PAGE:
ORLANDO, Fla. (AP) — New quarterback, same results for No. UCF 17, which continues to state its case for inclusion in the discussion about elite teams in college football by lighting up the scoreboard and winning.
“I think since we’ve been here, we’ve been a part of the noise,” coach Josh Heupel said Saturday after the Knights dominated Stanford 45-27 for their 28th win in 29 games.
“I think people that watch us play, know that we play championship caliber football,” the second-year coach added. “We’ll hold our own every single week. They’re probably the most competitive group of kids that I’ve ever been around. They knew this was big.”
Freshman Dillon Gabriel threw for 347 yards and four touchdowns in his second college start, and UCF scored at least 30 points for the 29th consecutive game — the longest streak in the Football Bowl Subdivision since 1936.
The Knights (3-0) scored on six of seven possessions, building a 31-point halftime lead in what was expected to be a much tougher test for the two-time defending American Athletic Conference champions, who won their first two games of the season by a combined score of 110-14 against Florida A&M and Florida Atlantic.
“Pretty straightforward today, we got beat by a very good football team. Going into it all this Group of Five talk … I don’t know what any of that stuff is,” Stanford coach David Shaw said. “Doesn’t matter. What matters is they’ve got talent, they’ve got speed. They’ve got playmakers, and they’re a tough team … one of the best teams in America the last two years. They don’t need a statement win.”
Gabriel completed 22 of 30 passes, including TD throws of 28 yards to Marlon Williams, 38 yards to Tre Nixon, 38 yards to Gabriel Davis and 1-yard to Jake Hescook. Greg McCrae rushed for109 yards and one touchdown for UCF, which has won 25 consecutive regular-season games and 28 of 29 overall since the start of 2017.
Stanford (1-2), which tumbled out of the Top 25 after losing 45-20 at Southern California the previous week, yielded four touchdowns in the opening quarter and 413 yards total offense in the first half alone.
“We tried to slow them down early, but you can’t slow them down if you’re giving up big passes,” Shaw said. “We gave up too many balls over our heads today. Double moves and straight up go routes. Too many big gains. Can’t beat a good football team by giving up big plays.”
K.J. Costello returned to Stanford’s lineup after sitting out against USC with a head injury and completed 21 of44 passes for 199 yards, one touchdown and an interception that led to one UCF score. Austin Jones had a 35-yard TD run and finished with 65 rushing for the Cardinal, while Costello’s 24-yard TD pass to Michael Wilson’s 24-yard TD reception trimmed the Cardinal’s big halftime deficit to 38-17 early in the fourth quarter.
“I didn’t feel like I played well,” Costello said. “There’s certain situations that make the game hard, but there are certain situations where you have to make plays. I made a couple. But compared to what I expect from myself, I didn’t play well.”
Gabriel started for the second straight week for UCF, which entered the game with an unsettled quarterback situation, even though the Knights beat FAMU 62-0 and FAU 48-14 the previous two weeks.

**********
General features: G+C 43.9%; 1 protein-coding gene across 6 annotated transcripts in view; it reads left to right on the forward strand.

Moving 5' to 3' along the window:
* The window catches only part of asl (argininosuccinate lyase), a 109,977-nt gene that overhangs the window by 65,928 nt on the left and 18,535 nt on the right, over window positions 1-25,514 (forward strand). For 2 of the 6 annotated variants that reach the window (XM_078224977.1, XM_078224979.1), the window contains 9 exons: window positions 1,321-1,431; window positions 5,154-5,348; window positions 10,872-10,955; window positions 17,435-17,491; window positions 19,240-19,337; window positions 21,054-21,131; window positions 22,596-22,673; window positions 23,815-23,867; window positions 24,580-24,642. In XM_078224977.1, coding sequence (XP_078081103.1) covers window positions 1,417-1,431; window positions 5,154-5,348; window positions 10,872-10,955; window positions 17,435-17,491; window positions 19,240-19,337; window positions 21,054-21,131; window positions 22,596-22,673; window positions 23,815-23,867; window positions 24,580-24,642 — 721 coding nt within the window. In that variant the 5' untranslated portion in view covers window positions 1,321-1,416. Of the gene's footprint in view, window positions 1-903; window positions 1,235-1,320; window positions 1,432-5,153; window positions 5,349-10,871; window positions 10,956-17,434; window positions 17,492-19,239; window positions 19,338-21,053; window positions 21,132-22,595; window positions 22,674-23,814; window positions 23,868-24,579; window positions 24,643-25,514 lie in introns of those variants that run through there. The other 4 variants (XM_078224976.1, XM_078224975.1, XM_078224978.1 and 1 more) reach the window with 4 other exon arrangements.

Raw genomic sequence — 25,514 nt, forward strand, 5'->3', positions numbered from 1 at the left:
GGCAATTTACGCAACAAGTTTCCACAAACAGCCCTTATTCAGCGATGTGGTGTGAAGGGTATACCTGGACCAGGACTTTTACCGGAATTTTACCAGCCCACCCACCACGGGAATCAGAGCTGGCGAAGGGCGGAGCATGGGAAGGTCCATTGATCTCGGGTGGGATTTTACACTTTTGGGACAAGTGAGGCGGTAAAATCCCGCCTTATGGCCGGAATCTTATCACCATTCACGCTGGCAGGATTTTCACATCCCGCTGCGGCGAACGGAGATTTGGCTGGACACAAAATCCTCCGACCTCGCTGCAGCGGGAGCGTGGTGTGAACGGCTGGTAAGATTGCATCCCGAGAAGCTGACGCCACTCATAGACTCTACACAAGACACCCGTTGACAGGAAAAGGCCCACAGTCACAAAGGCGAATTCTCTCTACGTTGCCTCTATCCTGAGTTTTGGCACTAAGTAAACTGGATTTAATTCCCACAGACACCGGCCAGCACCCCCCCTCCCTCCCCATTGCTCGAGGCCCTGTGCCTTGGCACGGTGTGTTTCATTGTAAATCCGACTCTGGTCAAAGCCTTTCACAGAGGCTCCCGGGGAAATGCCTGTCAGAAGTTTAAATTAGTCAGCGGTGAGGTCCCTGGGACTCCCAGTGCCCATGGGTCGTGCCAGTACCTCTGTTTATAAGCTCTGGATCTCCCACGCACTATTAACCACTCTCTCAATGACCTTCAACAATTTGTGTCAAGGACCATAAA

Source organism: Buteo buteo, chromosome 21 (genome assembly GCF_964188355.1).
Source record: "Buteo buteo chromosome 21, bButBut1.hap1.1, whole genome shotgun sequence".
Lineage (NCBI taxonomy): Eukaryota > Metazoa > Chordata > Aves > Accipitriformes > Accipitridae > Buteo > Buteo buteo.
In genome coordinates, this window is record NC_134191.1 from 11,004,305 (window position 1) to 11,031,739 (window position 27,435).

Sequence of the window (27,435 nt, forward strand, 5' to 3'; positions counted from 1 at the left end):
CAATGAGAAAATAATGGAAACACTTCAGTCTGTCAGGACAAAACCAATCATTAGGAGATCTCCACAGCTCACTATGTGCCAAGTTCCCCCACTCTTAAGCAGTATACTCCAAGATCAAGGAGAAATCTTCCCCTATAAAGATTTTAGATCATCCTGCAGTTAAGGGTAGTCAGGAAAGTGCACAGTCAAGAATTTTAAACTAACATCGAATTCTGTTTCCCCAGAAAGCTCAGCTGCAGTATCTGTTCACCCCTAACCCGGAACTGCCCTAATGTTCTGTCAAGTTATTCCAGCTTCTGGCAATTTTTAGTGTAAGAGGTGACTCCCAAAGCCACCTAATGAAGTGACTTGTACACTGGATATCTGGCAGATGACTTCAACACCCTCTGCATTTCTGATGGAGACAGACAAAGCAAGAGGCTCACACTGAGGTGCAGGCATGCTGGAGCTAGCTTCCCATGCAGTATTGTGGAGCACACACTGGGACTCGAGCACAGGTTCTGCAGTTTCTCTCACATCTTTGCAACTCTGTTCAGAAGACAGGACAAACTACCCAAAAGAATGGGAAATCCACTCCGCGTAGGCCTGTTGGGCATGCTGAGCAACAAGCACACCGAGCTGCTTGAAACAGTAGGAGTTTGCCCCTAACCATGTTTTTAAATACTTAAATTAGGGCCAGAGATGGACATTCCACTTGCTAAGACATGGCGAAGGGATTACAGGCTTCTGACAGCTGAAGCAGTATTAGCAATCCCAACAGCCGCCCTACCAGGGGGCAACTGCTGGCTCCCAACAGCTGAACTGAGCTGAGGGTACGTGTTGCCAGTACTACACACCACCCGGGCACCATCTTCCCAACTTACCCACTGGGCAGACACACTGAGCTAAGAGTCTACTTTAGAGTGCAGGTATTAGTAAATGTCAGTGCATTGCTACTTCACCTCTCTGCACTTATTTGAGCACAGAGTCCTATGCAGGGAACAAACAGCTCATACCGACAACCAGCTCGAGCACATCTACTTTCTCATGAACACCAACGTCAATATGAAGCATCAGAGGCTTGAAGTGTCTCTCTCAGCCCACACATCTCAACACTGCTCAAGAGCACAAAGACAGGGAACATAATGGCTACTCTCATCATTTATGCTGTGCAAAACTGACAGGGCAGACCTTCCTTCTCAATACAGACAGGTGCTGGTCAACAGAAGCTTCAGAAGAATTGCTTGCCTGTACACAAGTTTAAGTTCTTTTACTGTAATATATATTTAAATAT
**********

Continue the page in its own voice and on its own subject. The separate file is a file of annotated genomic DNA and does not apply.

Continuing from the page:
Brandon Wimbush, a senior transfer from Notre Dame, started the opener before sitting out last week with an undisclosed injury. He was inserted into Saturday’s game for one play in the second quarter, losing 2 yards on a run on second-and-goal from the Stanford 2. Two plays later, the Knights settled for a field goal.
“They haven’t changed their offense in three years,” Shaw said. “They don’t care who plays quarterback. They run the ball and take (deep) shots.”
UCF’s quarterback situation was unsettled before Saturday only because Gabriel, Wimbush and Darriel Mack, Jr., who is practicing again after recovering from a broken ankle, have all demonstrated they are capable of thriving in the Knights’ high-powered offense. Mack took over last season when McKenzie Milton was injured and led the team in the AAC championship game and Fiesta Bowl, where UCF’s school-record 25-game winning streak was ended by LSU.
Critics of UCF’s success the past two years argue the two-time defending AAC champions play a relatively weak schedule, so beating Stanford is huge for the Knights. Pittsburgh is the only other Power Five conference opponent they’ll face during the regular season, so it’s important to make the most of those limited opportunities.
Tiger Woods, who lives in Orlando and attended Stanford, was among the crowd of 45,008. He spoke to the Cardinal before the game and even let Shaw slip on one of green jackets he received for winning the Masters.
“Tiger’s great. He tries to come to at least one game a year and it’s been awhile because he’s been playing a lot and it’s been tough for him to make it out to Stanford,” Shaw said. “So this was perfect for time, coming back to his hometown, perfect time to see him.”
RARE TRIP EAST
Stanford played a regular season game in Florida for the first time. It was the fourth appearance in the Sunshine State all-time. The Cardinal played Clemson in the 1986 Gator Bowl, Penn State in the 1993 Blockbuster Bowl and Virginia Tech in the 2011 Orange Bowl.
Stanford: Returns home to face No. 15 Oregon next Saturday.
UCF: at Pittsburgh on Saturday.
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